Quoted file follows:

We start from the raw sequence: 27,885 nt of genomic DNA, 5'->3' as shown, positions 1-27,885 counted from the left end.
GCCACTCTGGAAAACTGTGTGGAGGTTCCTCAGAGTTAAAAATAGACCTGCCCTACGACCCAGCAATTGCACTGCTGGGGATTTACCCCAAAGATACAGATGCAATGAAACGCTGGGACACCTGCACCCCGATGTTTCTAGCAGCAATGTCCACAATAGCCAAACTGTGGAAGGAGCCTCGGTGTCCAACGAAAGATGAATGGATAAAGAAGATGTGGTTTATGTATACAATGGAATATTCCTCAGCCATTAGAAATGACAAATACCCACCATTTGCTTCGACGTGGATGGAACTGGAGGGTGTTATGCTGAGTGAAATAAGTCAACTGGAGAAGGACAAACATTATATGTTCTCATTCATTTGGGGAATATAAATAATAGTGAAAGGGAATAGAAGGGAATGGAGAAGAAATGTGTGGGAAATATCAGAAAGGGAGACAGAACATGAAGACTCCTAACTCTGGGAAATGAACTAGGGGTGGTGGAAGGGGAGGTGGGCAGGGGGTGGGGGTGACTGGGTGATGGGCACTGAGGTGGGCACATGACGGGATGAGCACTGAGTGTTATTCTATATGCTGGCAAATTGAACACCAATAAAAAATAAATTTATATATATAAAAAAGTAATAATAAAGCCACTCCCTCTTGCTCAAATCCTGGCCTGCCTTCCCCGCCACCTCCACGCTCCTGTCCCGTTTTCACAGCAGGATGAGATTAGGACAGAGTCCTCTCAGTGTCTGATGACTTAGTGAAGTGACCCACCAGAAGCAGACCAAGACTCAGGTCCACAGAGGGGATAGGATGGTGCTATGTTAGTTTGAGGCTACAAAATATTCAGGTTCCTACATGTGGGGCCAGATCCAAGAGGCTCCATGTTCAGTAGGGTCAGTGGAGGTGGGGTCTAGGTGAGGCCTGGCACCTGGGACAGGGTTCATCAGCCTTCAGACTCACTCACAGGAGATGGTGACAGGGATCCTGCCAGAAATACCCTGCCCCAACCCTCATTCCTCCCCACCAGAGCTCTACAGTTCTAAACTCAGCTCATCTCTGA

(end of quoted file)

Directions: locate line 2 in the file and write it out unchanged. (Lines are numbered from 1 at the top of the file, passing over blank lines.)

GCCACTCTGGAAAACTGTGTGGAGGTTCCTCAGAGTTAAAAATAGACCTGCCCTACGACCCAGCAATTGCACTGCTGGGGATTTACCCCAAAGATACAGATGCAATGAAACGCTGGGACACCTGCACCCCGATGTTTCTAGCAGCAATGTCCACAATAGCCAAACTGTGGAAGGAGCCTCGGTGTCCAACGAAAGATGAATGGATAAAGAAGATGTGGTTTATGTATACAATGGAATATTCCTCAGCCATTAGAAATGACAAATACCCACCATTTGCTTCGACGTGGATGGAACTGGAGGGTGTTATGCTGAGTGAAATAAGTCAACTGGAGAAGGACAAACATTATATGTTCTCATTCATTTGGGGAATATAAATAATAGTGAAAGGGAATAGAAGGGAATGGAGAAGAAATGTGTGGGAAATATCAGAAAGGGAGACAGAACATGAAGACTCCTAACTCTGGGAAATGAACTAGGGGTGGTGGAAGGGGAGGTGGGCAGGGGGTGGGGGTGACTGGGTGATGGGCACTGAGGTGGGCACATGACGGGATGAGCACTGAGTGTTATTCTATATGCTGGCAAATTGAACACCAATAAAAAATAAATTTATATATATAAAAAAGTAATAATAAAGCCACTCCCTCTTGCTCAAATCCTGGCCTGCCTTCCCCGCCACCTCCACGCTCCTGTCCCGTTTTCACAGCAGGATGAGATTAGGACAGAGTCCTCTCAGTGTCTGATGACTTAGTGAAGTGACCCACCAGAAGCAGACCAAGACTCAGGTCCACAGAGGGGATAGGATGGTGCTATGTTAGTTTGAGGCTACAAAATATTCAGGTTCCTACATGTGGGGCCAGATCCAAGAGGCTCCATGTTCAGTAGGGTCAGTGGAGGTGGGGTCTAGGTGAGGCCTGGCACCTGGGACAGGGTTCATCAGCCTTCAGACTCACTCACAGGAGATGGTGACAGGGATCCTGCCAGAAATACCCTGCCCCAACCCTCATTCCTCCCCACCAGAGCTCTACAGTTCTAAACTCAGCTCATCTCTGA